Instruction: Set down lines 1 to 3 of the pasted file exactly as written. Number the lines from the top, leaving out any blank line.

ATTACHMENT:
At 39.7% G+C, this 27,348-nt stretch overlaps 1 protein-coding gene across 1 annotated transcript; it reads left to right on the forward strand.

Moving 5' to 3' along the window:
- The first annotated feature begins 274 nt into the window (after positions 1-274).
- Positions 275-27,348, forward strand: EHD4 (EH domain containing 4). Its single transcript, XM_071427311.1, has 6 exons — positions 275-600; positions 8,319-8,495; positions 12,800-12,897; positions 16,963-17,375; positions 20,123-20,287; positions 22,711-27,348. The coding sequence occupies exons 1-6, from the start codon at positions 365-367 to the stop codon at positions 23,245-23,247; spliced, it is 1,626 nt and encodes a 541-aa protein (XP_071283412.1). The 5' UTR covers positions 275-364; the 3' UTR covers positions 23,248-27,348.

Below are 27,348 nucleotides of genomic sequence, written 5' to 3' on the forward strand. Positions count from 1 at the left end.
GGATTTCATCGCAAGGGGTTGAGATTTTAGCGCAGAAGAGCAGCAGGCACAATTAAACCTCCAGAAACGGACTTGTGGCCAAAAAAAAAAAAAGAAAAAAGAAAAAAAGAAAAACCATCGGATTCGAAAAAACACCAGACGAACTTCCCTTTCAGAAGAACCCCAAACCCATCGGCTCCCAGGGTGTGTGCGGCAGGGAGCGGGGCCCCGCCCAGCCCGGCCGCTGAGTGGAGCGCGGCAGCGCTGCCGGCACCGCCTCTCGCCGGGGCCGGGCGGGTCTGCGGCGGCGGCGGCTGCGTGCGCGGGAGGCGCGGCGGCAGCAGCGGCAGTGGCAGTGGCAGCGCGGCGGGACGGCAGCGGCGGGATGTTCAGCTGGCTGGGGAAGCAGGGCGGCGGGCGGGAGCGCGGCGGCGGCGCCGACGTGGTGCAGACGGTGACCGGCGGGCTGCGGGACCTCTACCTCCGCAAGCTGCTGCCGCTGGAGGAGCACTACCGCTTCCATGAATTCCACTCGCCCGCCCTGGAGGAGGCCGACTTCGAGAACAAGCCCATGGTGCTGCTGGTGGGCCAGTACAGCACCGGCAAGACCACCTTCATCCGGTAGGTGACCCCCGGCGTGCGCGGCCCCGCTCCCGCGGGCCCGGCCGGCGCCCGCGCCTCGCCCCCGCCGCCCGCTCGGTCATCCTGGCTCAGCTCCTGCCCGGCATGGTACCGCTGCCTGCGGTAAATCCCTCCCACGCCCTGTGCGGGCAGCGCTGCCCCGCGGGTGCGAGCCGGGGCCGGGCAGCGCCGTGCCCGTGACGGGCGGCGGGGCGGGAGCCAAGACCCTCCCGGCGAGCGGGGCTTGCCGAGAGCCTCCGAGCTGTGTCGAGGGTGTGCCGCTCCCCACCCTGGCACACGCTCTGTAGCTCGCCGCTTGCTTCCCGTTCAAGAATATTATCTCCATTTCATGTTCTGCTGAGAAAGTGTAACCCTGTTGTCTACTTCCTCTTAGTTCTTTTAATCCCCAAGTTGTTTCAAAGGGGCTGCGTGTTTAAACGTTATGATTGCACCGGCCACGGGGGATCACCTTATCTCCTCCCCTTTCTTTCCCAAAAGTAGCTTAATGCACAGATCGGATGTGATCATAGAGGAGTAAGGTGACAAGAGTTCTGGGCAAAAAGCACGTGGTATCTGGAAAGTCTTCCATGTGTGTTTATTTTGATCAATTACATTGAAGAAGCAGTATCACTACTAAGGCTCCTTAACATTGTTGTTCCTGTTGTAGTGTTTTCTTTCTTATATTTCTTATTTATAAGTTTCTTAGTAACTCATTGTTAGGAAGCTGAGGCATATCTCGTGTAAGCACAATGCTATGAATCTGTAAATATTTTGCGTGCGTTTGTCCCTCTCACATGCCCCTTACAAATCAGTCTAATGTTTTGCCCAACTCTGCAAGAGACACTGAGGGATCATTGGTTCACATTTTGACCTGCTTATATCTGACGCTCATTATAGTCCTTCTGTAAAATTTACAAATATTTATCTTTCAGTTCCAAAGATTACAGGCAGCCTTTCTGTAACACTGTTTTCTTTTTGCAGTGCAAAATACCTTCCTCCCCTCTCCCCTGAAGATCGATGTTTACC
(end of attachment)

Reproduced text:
At 39.7% G+C, this 27,348-nt stretch overlaps 1 protein-coding gene across 1 annotated transcript; it reads left to right on the forward strand.

Moving 5' to 3' along the window:
- The first annotated feature begins 274 nt into the window (after positions 1-274).